Man's jail term cut as judge rules no tax owed
A father of 10 children who was jailed for four years for fraudulently claiming over €40,000 in social welfare benefits and for failing to pay €1.65 million in tax has had his sentence reduced by 18 months after it transpired that he owed no income tax.
The Court of Criminal Appeal yesterday evening reduced the sentence imposed on 43-year-old Daniel Kelleher, with a last address at Stoneridge, Shanakiel, Cork, after hearing new evidence that his income tax liability was nought.
In November last year, Kelleher was jailed for four years by Judge Patrick J Moran at Cork Circuit Criminal Court after pleading guilty to 12 sample charges out of 35 charges on indictment.
Judge Moran imposed consecutive 18-month and 12-month sentences on Kelleher for failing to furnish an income tax return for the year 2007 and for failing to remit VAT for the period November to December 2006.
He imposed a further consecutive 18-month sentence for making false declarations culminating in the overpayment of €41,000 in jobseeker’s allowance.
The court heard that the case, a joint prosecution by the Revenue Commissioners and the Department of Social Protection, and advanced by the Director of Public Prosecutions, was the first of its kind.
Counsel for the applicant, Diarmaid McGuinness SC, yesterday told the three-judge court it transpired that tax credits owed to Kelleher offset his liability in terms of income tax and VAT to a nil balance.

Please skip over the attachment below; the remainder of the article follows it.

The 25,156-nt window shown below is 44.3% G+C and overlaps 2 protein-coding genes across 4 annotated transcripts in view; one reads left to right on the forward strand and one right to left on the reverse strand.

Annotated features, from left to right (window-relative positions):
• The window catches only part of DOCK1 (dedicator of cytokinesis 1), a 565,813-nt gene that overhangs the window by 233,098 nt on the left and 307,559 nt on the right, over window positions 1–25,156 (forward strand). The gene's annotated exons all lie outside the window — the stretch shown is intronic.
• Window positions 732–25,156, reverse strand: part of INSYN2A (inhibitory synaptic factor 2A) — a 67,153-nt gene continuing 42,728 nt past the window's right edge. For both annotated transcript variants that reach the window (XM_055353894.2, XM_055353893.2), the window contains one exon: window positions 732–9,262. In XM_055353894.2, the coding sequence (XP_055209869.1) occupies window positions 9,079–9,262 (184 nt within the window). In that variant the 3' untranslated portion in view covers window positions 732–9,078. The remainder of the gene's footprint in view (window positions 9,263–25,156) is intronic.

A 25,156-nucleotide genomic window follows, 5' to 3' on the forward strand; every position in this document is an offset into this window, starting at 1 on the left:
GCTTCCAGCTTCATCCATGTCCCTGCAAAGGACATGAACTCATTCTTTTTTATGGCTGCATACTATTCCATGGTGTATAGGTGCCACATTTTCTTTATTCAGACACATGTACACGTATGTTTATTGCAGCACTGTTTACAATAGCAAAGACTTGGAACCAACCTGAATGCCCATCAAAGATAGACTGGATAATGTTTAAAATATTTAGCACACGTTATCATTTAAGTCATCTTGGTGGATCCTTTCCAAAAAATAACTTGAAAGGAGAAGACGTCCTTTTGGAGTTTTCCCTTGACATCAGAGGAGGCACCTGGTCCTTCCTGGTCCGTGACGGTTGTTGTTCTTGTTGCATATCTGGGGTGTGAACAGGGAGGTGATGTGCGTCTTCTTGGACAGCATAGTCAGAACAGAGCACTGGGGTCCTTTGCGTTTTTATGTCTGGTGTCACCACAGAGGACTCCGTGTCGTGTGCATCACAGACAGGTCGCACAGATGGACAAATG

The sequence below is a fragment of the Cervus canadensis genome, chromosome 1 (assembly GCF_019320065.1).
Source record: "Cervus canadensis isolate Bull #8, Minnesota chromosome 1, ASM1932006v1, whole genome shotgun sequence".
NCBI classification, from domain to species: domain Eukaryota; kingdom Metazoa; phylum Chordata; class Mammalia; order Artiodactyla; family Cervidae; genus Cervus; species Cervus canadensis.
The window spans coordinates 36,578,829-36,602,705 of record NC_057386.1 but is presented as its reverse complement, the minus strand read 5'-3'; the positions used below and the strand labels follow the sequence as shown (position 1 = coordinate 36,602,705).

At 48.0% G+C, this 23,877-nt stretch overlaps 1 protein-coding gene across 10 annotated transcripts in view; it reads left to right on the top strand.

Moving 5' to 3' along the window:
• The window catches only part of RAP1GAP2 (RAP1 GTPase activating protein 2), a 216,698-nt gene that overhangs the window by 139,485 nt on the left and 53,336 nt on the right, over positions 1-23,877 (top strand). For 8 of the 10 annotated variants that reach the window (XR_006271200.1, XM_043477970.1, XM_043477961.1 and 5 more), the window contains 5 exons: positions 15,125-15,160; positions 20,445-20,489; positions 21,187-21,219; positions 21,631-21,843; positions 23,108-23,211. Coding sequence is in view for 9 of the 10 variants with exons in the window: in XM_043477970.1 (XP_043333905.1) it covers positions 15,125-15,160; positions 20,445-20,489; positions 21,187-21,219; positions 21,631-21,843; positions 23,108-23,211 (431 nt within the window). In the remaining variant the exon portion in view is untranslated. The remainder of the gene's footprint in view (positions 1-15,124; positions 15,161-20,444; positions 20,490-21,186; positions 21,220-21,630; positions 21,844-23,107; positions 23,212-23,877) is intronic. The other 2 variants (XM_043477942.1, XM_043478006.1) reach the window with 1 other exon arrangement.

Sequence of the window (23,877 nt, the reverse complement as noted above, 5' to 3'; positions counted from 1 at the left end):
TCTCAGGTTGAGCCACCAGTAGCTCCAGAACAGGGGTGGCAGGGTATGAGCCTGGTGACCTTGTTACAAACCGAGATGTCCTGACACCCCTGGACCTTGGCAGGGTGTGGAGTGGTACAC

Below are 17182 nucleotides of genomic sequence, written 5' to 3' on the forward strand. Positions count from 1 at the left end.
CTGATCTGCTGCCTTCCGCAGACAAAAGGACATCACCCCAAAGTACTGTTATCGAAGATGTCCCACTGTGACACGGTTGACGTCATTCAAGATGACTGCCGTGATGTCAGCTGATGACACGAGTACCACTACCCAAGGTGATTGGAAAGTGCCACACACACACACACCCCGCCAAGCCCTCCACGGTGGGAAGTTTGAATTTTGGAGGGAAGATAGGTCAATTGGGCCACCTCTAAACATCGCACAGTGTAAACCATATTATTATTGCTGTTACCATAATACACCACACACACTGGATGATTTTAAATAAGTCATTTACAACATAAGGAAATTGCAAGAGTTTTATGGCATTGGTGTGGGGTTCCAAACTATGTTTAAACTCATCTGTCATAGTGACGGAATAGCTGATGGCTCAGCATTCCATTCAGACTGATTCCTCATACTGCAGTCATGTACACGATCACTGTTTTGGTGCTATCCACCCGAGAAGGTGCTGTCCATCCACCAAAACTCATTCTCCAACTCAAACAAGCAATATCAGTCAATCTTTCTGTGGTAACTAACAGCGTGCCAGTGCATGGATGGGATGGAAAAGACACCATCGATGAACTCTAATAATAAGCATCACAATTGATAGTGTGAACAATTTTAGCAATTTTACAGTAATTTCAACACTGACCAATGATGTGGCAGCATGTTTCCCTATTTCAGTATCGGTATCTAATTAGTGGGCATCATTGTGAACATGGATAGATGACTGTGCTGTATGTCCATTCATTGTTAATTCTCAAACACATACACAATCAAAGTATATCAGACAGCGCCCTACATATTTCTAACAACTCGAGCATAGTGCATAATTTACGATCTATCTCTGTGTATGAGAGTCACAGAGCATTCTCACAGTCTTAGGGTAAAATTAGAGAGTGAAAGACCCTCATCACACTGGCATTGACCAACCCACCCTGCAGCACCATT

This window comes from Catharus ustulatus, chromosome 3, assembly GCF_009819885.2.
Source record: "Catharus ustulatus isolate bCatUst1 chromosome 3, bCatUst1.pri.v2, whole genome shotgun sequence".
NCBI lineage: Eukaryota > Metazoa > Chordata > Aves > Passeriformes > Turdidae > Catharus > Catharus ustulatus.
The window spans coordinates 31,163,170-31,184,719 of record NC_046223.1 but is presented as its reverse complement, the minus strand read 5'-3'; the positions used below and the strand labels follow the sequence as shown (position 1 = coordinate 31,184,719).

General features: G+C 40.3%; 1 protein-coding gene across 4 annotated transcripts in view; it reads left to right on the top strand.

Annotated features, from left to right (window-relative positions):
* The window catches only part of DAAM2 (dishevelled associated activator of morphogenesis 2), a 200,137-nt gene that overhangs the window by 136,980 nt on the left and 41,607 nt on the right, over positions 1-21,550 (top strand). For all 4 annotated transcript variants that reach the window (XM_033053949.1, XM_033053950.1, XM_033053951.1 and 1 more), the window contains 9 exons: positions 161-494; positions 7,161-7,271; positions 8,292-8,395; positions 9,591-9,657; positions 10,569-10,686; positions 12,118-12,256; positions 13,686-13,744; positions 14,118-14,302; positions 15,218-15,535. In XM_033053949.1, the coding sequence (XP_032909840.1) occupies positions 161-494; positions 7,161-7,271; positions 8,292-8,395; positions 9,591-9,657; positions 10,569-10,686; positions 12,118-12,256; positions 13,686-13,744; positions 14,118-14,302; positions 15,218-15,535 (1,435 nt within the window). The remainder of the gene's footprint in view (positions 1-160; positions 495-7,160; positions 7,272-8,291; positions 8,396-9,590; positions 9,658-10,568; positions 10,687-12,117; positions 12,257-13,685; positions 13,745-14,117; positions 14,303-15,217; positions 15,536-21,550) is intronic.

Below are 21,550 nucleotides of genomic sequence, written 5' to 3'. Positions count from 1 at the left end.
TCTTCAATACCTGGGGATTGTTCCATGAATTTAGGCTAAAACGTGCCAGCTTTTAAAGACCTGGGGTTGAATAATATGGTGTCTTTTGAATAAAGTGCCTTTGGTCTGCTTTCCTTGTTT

Returning an extemporary judgment, Mr Justice Liam McKechnie said the responsibility to return the taxes owed by Kelleher lay with Kelleher only, but because this had not taken place he could not have objected in any way to the evidence of Aidan Murphy of the Revenue Commissioners.
However, he said it was undoubtedly the case that the sentencing court heard Kelleher was indebted to Revenue to the sum of €1.6 million, when he was actually not indebted at all.
Mr Justice McKechnie said the court was satisfied that Judge Moran had attached some weight to the evidence when imposing sentence, and it was likely that if the true facts had been known the same sentence would not have been imposed.
He said that, due to the risk that an injustice to Kelleher may have occurred, the appeal court would intervene and set aside the original sentences imposed with regard to the income tax and VAT matters.
Mr Justice McKechnie said the court had regard to Kelleher’s guilty plea, his remorse and his personal circumstances, including the fact that he has 10 children and his wife is ill. However, he said the court noted the seriousness of the offences and that the tax liability was a very significant charge not diminished by “per chance circumstances”.
With respect to the income tax count, Mr Justice McKechnie said the court would reduce this to a 12-month sentence and order that it run concurrent to the sentence on the VAT count, which would remain at 12 months.
He ordered that these sentences run consecutively to the 18-month sentence imposed on Kelleher for making false declarations with regard to social welfare payments.
Mr Justice McKechnie said this meant that the overall sentence would be reduced to 2½ years, which the court considered an appropriate one.